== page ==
“Last year’s entire rainfall was around 910mm. Currently we’re on around 850mm I reckon. Amazing turnaround. I’m wondering if it’s due to the shutting down of industries and a more normal climate happening?” wrote one resident in one of the neighbourhood WhatsApp groups that I am privy to. Another resident immediately and politely corrected them, pointing out that although a reduction in atmospheric carbon dioxide may affect global precipitation, the rains in that particular part of the country had begun earlier than the lockdowns. In addition, it is important to note that a drop in carbon emissions reflects a drop in the carbon dioxide that is being continuously emitted into the atmosphere, and not necessarily a drop in the total amount of carbon dioxide that is already in the atmosphere.
It might be tempting to jump and judge questions like the resident’s enquiry above, especially if one has an informed understanding of the climate crisis, but this is not the time to simply mock those who are trying to make sense of current reality. There are more questions than there are answers as to how the pandemic, as well as the lockdowns, will affect the future of the world and society.
To this end, on 30 April 2020, the International Energy Agency published their Global Energy Review 2020, a 56-page document on “the impacts of the COVID-19 crisis on global energy demand and CO2 emissions” for the first quarter of 2020, as well as their projections for the rest of the year based on currently available data from about two-thirds of global energy demand.
The headline-grabbing projection from their research is that 2020 is likely to result in 8% reduction on global carbon emissions: “Global CO2 emissions are expected to decline even more rapidly across the remaining nine months of the year, to reach 30.6 Gigatonnes for 2020, almost 8% lower than in 2019,” reports the IEA.
To put that into perspective, according to research published by the Intergovernmental Panel on Climate Change (IPCC), in order to achieve the Paris Agreement target of keeping global warming below 2 degrees Celsius in comparison to pre-industrial levels, we can only emit another 1071 Gigatonnes of CO2, spread out over the next 25 years, before we’ve used up our carbon budget.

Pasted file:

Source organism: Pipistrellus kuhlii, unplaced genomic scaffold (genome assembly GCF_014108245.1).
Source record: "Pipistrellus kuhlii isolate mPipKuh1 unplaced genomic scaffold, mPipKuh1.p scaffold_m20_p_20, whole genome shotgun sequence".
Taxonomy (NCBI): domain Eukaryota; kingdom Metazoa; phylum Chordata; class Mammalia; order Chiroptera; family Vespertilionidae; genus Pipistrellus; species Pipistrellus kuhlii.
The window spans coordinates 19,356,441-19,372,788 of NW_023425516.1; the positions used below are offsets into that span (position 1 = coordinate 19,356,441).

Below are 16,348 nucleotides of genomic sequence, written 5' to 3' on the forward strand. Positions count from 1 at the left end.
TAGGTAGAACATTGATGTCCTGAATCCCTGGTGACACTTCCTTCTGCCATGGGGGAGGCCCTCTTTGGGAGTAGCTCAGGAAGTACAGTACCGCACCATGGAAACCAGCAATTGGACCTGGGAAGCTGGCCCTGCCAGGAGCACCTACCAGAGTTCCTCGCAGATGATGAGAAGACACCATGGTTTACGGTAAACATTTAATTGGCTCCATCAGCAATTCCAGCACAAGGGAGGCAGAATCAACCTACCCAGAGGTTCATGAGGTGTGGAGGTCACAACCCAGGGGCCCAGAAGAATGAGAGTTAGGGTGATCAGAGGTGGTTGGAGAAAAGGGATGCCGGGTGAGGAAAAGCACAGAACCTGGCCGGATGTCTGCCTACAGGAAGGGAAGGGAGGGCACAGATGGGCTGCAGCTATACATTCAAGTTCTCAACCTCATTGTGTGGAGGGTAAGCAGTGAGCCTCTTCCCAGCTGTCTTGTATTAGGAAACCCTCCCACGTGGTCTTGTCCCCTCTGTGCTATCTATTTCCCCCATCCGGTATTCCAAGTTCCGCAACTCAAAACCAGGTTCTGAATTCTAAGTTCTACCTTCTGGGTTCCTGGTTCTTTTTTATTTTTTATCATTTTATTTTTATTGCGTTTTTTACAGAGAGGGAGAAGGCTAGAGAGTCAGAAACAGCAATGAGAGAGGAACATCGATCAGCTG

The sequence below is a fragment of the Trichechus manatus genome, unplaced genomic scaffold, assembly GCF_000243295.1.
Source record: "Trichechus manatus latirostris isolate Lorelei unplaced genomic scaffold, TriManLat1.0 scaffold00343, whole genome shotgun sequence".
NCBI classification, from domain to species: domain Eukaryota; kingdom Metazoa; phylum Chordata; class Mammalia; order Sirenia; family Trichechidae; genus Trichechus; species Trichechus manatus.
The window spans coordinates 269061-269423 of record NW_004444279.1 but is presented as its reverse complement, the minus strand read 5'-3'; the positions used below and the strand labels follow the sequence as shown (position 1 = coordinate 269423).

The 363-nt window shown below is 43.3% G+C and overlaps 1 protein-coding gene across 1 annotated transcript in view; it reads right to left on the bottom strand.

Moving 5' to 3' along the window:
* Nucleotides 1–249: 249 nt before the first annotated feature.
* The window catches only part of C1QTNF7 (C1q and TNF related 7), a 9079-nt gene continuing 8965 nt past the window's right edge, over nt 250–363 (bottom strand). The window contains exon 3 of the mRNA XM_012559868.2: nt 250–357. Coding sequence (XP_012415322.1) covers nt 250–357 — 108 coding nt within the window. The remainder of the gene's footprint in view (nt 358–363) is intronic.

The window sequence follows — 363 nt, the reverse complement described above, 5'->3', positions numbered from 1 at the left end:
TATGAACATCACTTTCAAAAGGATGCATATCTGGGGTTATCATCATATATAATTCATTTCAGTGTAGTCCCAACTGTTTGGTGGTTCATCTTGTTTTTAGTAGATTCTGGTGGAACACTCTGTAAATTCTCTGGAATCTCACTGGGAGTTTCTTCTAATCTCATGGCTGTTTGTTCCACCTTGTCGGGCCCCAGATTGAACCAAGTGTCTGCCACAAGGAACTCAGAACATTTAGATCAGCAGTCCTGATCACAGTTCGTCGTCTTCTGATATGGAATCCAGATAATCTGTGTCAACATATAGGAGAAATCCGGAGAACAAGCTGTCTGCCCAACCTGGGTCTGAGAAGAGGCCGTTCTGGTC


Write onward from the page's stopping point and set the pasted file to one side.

However, more recent research suggests that if we are to maintain liveable levels of climate change on the planet, we have to cap warming at 1.5 degrees Celsius, which drastically reduces the amount left in our carbon budget to 321 Gigatonnes at the time of publishing. This puts us at roughly eight years left of current emission levels before conditions take a turn for the extreme. So even though the projected 30.6 gigatonnes marks a reduction from the 33 gigatonnes we emitted in 2019, it is still a large amount that is eating into our carbon budget.
The real-time carbon budget counter from the Mercator Research Institute on Global Commons and Climate Change
However, according to the IEA, this reduction still marks “the lowest level since 2010. Such a reduction would be the largest ever, six times larger than the previous record reduction of 0.4 gigatonnes in 2009 due to the financial crisis and twice as large as the combined total of all previous reductions since the end of World War II”.
Of that 2.6 gigatonne reduction in CO2 emissions, reduction in coal use would contribute over 1.1 gigatonnes, followed by oil at 1 gigatonnes and gas at 0.4 gigatonnes. The largest declines are projected to come from the United States, China and the European Union.”
This reduction, were it to be repeated every year for the next decade, would put the planet in line to achieve the targets set out in the initial Paris Agreement to limit global warming to “well-below 2C above preindustrial levels”.
“Our analysis of daily data through mid-April shows that countries in full lockdown are experiencing an average 25% decline in energy demand per week and countries in partial lockdown an average 18% decline. Daily data collected for 30 countries until 14 April, representing over two-thirds of global energy demand, show that demand depression depends on duration and stringency of lockdowns,” reports the IEA.